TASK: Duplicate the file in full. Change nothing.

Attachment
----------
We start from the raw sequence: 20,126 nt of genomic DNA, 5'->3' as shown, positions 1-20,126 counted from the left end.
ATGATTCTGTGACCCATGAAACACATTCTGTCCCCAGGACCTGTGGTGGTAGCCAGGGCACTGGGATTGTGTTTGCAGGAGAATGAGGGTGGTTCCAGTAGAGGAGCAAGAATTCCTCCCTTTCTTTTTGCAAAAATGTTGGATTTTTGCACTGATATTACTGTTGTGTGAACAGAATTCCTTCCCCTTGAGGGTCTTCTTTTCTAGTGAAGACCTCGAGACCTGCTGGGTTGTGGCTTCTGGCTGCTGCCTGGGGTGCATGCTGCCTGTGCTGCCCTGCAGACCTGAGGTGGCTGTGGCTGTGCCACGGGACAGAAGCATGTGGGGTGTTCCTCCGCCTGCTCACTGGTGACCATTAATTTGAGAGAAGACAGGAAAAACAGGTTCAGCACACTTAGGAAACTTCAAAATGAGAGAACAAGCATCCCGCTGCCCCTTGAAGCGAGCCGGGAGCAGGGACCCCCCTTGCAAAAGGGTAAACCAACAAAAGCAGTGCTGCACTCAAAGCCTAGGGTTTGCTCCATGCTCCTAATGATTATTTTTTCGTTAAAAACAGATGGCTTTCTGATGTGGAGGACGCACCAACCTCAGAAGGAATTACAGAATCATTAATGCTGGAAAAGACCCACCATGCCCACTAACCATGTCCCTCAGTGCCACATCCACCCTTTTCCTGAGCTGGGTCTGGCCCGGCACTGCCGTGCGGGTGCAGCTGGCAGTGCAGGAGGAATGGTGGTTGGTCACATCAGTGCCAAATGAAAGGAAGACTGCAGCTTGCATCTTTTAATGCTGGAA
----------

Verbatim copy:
We start from the raw sequence: 20,126 nt of genomic DNA, 5'->3' as shown, positions 1-20,126 counted from the left end.
ATGATTCTGTGACCCATGAAACACATTCTGTCCCCAGGACCTGTGGTGGTAGCCAGGGCACTGGGATTGTGTTTGCAGGAGAATGAGGGTGGTTCCAGTAGAGGAGCAAGAATTCCTCCCTTTCTTTTTGCAAAAATGTTGGATTTTTGCACTGATATTACTGTTGTGTGAACAGAATTCCTTCCCCTTGAGGGTCTTCTTTTCTAGTGAAGACCTCGAGACCTGCTGGGTTGTGGCTTCTGGCTGCTGCCTGGGGTGCATGCTGCCTGTGCTGCCCTGCAGACCTGAGGTGGCTGTGGCTGTGCCACGGGACAGAAGCATGTGGGGTGTTCCTCCGCCTGCTCACTGGTGACCATTAATTTGAGAGAAGACAGGAAAAACAGGTTCAGCACACTTAGGAAACTTCAAAATGAGAGAACAAGCATCCCGCTGCCCCTTGAAGCGAGCCGGGAGCAGGGACCCCCCTTGCAAAAGGGTAAACCAACAAAAGCAGTGCTGCACTCAAAGCCTAGGGTTTGCTCCATGCTCCTAATGATTATTTTTTCGTTAAAAACAGATGGCTTTCTGATGTGGAGGACGCACCAACCTCAGAAGGAATTACAGAATCATTAATGCTGGAAAAGACCCACCATGCCCACTAACCATGTCCCTCAGTGCCACATCCACCCTTTTCCTGAGCTGGGTCTGGCCCGGCACTGCCGTGCGGGTGCAGCTGGCAGTGCAGGAGGAATGGTGGTTGGTCACATCAGTGCCAAATGAAAGGAAGACTGCAGCTTGCATCTTTTAATGCTGGAA